The lead editorials in both the WaPo and the NYT today riffed off of some points I made here a few weeks ago, points that have become more germane as the R candidates reveal more about their tax plans.
The R’s tax plans, which all cut taxes aggressively, largely at the top of the income scale, often get attacked as regressive and thus inequality-inducing. That’s true,* but it’s but one of two problems generated by these plans. The other is, simply put, we can’t afford them.
All of these candidates deny fiscal reality. In the next 10 years, revenues will need to increase by 40 percent simply to keep federal spending even, per capita, with inflation and population growth. Additional revenues will be needed to pay for health care for the elderly, transportation systems and other obligations, as well as for newer challenges, including climate change. And interest on the national debt will surely rise because interest rates have nowhere to go but up.
The WaPo focuses on Sen. Cruz’s plan, which looks something like a consumption tax or a VAT (hey…that’s European…socialist!!). But they too note the fiscal shortfall (and yes, there’s the WaPo’s ed board patented swipe at entitlement costs):
Spending cuts can’t fill these gaps. In its latest budget deal, Congress implicitly admitted that the experiment with tight “sequester” budget caps on discretionary spending was a dangerous failure that threatened crucial defense and domestic programs. Money can and should be saved by reforming entitlements such as Medicare and Social Security, but, with old-age costs projected to rise significantly, the fiscal challenge should not be underestimated.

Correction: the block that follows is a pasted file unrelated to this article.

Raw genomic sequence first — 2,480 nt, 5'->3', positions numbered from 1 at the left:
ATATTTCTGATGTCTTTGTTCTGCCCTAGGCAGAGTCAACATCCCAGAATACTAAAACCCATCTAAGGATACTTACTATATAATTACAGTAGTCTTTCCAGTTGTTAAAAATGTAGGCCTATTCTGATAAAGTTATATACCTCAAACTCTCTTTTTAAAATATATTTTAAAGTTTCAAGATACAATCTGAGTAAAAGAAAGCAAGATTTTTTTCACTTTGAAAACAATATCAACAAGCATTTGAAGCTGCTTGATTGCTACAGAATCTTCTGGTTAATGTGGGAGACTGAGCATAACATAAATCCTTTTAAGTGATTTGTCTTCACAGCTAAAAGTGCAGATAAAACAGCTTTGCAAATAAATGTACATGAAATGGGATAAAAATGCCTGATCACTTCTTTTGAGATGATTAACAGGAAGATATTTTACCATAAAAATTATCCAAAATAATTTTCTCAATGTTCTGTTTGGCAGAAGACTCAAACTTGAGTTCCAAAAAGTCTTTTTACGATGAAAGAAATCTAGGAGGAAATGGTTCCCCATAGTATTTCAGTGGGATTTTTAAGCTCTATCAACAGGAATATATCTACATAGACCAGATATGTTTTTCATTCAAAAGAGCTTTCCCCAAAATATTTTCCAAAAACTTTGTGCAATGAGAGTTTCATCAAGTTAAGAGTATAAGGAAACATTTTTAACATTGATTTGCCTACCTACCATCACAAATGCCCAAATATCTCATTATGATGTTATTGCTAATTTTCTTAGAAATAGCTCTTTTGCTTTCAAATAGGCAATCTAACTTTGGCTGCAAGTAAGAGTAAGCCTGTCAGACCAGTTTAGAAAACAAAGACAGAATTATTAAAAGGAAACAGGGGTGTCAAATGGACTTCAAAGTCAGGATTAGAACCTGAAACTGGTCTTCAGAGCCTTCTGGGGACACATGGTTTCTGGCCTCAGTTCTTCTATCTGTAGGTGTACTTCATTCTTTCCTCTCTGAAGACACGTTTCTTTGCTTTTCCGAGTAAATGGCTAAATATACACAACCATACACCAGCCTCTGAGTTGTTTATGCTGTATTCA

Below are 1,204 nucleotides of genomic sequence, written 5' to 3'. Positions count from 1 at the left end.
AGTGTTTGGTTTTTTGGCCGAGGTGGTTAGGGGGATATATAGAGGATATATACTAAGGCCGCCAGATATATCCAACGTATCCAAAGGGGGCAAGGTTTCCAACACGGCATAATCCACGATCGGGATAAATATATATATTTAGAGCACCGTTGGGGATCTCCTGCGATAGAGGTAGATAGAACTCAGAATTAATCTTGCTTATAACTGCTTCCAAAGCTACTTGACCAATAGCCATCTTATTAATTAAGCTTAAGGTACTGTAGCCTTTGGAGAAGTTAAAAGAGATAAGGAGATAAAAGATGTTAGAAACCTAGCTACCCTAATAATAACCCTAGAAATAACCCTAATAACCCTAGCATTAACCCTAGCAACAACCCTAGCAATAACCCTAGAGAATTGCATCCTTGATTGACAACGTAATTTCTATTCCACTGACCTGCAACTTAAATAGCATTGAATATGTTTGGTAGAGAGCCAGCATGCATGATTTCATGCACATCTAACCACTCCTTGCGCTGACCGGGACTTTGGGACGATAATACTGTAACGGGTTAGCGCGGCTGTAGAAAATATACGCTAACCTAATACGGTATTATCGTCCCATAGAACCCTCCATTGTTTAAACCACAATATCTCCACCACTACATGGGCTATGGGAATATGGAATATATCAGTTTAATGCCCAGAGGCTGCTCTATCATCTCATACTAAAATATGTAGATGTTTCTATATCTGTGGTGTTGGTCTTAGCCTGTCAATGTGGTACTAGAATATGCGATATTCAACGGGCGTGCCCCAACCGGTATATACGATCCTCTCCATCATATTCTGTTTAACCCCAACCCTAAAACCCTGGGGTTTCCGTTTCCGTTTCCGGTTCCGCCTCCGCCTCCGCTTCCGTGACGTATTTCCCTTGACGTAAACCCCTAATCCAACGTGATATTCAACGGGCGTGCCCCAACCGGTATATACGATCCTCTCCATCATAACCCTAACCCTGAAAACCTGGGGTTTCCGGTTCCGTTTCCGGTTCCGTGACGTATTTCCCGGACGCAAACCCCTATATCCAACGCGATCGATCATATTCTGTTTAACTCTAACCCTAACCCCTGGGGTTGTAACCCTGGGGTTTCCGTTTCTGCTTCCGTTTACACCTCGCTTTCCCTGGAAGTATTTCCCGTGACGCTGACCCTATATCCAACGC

In a hand-waving routine you’ll see more of as these plans come under more scrutiny, expect the candidates to talk about all the spending they’ll cut. But the WaPo’s point about sequestration is well made in this regard. The Congress can’t live within the spending caps they themselves invoked. It is absolutely implausible that they’ll find trillions more in cuts such that these tax plans won’t blow out the deficit.
Another bit in the paper today seemed germane to this argument. In a profile of the life of Ben Carson, who clearly triumphed over deep poverty, the piece points out the importance of “the help he received from public school teachers, a federal jobs program, community mentors, government-supplied eyeglasses and, crucially, food stamps.” He was failing in fifth grade until the school realized his vision problems and provided him with the aforementioned glasses.
I know, it’s (the endless) campaign season, and people who want your vote invariably make promises they can’t keep. I’ve come to expect politicians telling us you can have Y for the cost of Y/2.
But this theme–our forthcoming need for more, not less revenues going forward–deserves a lot more attention than it’s getting. It is extremely important for a better-informed electorate to recognize the implications on their lives and those of their children if we choose to believe that 2 minus 2 somehow equals 4. Even young Ben Carson would have seen through that, especially once he put on his new glasses.
*In a dustup with the moderator in last week’s debate, Sen. Rubio claimed that his plan also lifted the after-tax income of the poor. That is, in fact, what this analysis shows (see fig 4**), but if I understand the plan, relative to the current system, Rubio gives significant new money to the lowest income families, and it’s not conditioned on work–something like a negative income tax for the poor. His plan also–at least as modelled here–zeroes out taxes on capital gains and dividends, so, as the figure shows, he gives a lot to the bottom and the top.
**This analysis is by the Tax Foundation, which leans right. I think their static analysis is probably sound but they juice their dynamic analysis with a bunch of assumptions that exaggerate the growth effects of tax cuts.